Black women have always taken charge and gotten things done, but they haven’t always been given their rightful spotlight to shine. Whether on stage, behind the podium, or on TV screens, the Black woman’s contribution to the forward progression of the arts—past or present—cannot be understated.
From H.E.R’s emotional rendition of “America the Beautiful” to Amanda Gordon’s moving poem during the inauguration of the country’s first Black and Caribbean female vice president all the way to the ladies of HBO’s original content, Black women continue to change the landscape and deliver awe-inspiring content wherever they go, and they do so especially well in Hollywood. So much so that HBO Max recently launched Black History is Our History, a spotlight page dedicated to highlighting the network’s expansive slate of Black content in television and film.
HBO Max is chock-full of entertainment to satisfy any and all your viewing pleasures, and to kick off Women’s History Month, HBO Max’s library of Black female-led originals is ready for your streaming pleasures. From Issa Rae’s mainstream debut in 2016 to the first time audiences were introduced to Zendaya’s groundbreaking role as Rue to Regina King’s fire performance as the crime-fighting Angela Abar, these women have been redefining how to be seen as a Black woman in Tinsel Town. So as Women’s History Month kicks off, HBO Max is here to recognize the influence of the Black women racking in ratings for its original content.
Regina King has been in front of the camera since childhood, but 2019 was quite the year for the Oscar winner. In the HBO Original Watchmen, King brought to life Angela Abar, a badass vigilante whose mission is to fight against Cyclops, a racist militia in a heartless world. As a dedicated mother and devoted wife, Abar left the police force to double as a bakery owner who settles matters herself. She rocks a black cape, black mask and paint to maintain anonymity and to also let you know she means business. In fact, King’s character was so breathtaking that her performance garnered her a fourth Emmy award. (Yes, fourth.) With more than 40 projects on her resume, King shows no signs of slowing down. In fact, she just added another title to her long-list of achievements this year: film director.
Issa Rae’s HBO Original Insecure is an adult-ish extension of her wildly popular YouTube series, Awkward Black Girl. As the California-bred actress celebrates the 10-year anniversary of the project that helped catapult her to stardom, she’s preparing to say goodbye to Insecure, with it’s fifth and final season. As expected, viewers are following Rae’s resonating storylines and choosing sides while arguing about what drama Molly (Yvonne Orji), Kelli (Natasha Rothwell), Tiffany (Amanda Seales), and Issa are causing— all Black women individually making their mark in film, television, and comedy. Issa’s insecure phase may be coming to an end, but she has a project in progress that’s sure to captivate fans and create more intrigue around life for young Black women.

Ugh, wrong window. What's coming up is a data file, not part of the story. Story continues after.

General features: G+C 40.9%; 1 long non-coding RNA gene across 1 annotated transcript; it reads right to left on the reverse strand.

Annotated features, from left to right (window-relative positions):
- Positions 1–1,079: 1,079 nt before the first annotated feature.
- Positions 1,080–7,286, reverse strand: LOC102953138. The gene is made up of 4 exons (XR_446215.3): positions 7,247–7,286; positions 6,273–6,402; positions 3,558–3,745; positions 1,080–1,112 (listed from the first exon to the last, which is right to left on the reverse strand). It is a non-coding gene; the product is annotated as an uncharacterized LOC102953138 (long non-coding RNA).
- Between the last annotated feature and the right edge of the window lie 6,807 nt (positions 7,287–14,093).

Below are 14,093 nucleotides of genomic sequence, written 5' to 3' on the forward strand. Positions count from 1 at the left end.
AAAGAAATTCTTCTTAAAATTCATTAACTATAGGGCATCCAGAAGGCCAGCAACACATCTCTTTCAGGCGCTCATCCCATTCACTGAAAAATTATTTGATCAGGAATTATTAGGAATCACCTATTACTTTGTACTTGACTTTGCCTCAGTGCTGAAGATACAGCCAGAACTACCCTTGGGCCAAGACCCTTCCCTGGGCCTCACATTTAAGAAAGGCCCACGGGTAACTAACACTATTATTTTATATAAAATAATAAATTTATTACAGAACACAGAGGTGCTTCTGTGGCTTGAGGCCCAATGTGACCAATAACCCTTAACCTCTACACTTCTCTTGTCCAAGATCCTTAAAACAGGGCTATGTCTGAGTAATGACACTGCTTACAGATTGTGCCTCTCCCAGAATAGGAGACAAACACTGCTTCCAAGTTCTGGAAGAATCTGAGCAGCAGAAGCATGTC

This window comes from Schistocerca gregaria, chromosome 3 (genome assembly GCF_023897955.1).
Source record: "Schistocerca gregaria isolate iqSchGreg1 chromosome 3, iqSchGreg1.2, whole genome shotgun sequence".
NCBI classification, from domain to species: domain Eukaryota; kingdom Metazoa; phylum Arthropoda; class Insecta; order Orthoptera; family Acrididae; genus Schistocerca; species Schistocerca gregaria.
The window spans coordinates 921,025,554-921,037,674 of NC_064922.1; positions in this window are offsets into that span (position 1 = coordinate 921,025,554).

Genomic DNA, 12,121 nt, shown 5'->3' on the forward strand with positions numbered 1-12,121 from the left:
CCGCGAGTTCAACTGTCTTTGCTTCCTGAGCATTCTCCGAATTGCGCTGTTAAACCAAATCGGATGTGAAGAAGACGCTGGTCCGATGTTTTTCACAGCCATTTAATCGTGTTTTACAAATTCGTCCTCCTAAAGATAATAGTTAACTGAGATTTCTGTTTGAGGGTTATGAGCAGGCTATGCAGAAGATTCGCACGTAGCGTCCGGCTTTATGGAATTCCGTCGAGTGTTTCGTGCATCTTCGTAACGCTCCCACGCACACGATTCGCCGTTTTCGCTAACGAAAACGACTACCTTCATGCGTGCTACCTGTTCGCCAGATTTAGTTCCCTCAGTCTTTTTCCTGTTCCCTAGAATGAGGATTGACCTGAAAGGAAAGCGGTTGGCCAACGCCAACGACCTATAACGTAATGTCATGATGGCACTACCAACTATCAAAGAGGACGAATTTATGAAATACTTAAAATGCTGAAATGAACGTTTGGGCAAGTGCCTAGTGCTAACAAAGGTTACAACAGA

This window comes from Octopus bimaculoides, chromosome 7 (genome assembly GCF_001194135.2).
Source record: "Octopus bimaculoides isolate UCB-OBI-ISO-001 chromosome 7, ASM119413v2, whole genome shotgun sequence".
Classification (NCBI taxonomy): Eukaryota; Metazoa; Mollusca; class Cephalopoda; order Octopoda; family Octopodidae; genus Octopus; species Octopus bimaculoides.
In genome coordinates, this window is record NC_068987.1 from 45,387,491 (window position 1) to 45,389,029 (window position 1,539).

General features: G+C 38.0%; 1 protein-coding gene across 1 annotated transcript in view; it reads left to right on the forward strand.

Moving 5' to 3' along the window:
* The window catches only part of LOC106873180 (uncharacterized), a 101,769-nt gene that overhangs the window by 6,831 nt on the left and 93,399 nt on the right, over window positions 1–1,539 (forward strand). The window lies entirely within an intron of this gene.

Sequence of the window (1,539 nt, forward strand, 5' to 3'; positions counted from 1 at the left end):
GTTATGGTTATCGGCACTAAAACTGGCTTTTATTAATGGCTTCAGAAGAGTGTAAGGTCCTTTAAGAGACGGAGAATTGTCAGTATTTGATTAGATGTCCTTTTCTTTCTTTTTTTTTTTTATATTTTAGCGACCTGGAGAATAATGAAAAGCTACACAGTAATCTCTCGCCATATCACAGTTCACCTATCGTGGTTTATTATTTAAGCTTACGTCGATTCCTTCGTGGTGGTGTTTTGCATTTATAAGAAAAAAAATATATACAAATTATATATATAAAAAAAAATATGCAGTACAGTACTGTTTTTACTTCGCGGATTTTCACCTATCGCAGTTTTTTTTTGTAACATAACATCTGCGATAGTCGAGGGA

If you check Robin Thede’s resume, one thing is made clear: she’s always ready to work. Over the years, Thede starred in or written for a slew of late night TV shows, but for her, 2019 was a game changer. The Iowa-born comedian signed a deal with HBO, and she and her Black lady gang have never looked back. She created a space for Black women in comedy to flex their LOL chops in a primetime slot, and make hundreds of thousands laugh hysterically at their screens in the process. While the show hosts a number of guest star appearances, the core cast includes Gabrielle Dennis, Quinta Brunson, Ashley Nicole Black, and of course, Robin Thede. So get ready because the new season is coming soon.
Black women being in front of the camera is great for representation, but Black women behind the camera is equally as important and HBO Original Lovecraft Country’s showrunner, Misha Green proves this. Green developed the supernatural series centered around Atticus Freeman’s futuristic imagination and quest to find his father in the South during the 1950s. To build the cast, she tapped a myriad of talented Black actors to take her story from script to screen, including Jurnee Smollett, Aunjanue Ellis, and Jonathan Majors in the principal role. Both Smollett and Ellis play significant roles as the women in Atticus’ life. Smollett as Leti Lewis, Atticus’ good friend who travels the country with him, and Ellis as Atticus’ aunt, Hippolyta Freeman. Together, these award-winning actresses have helped Green, who’s responsible for a series of your favorite must-see TV dramas, depict an innovative tale combining science-fiction with a raw glance at the Jim Crow South, resulting in more than one million viewers per week.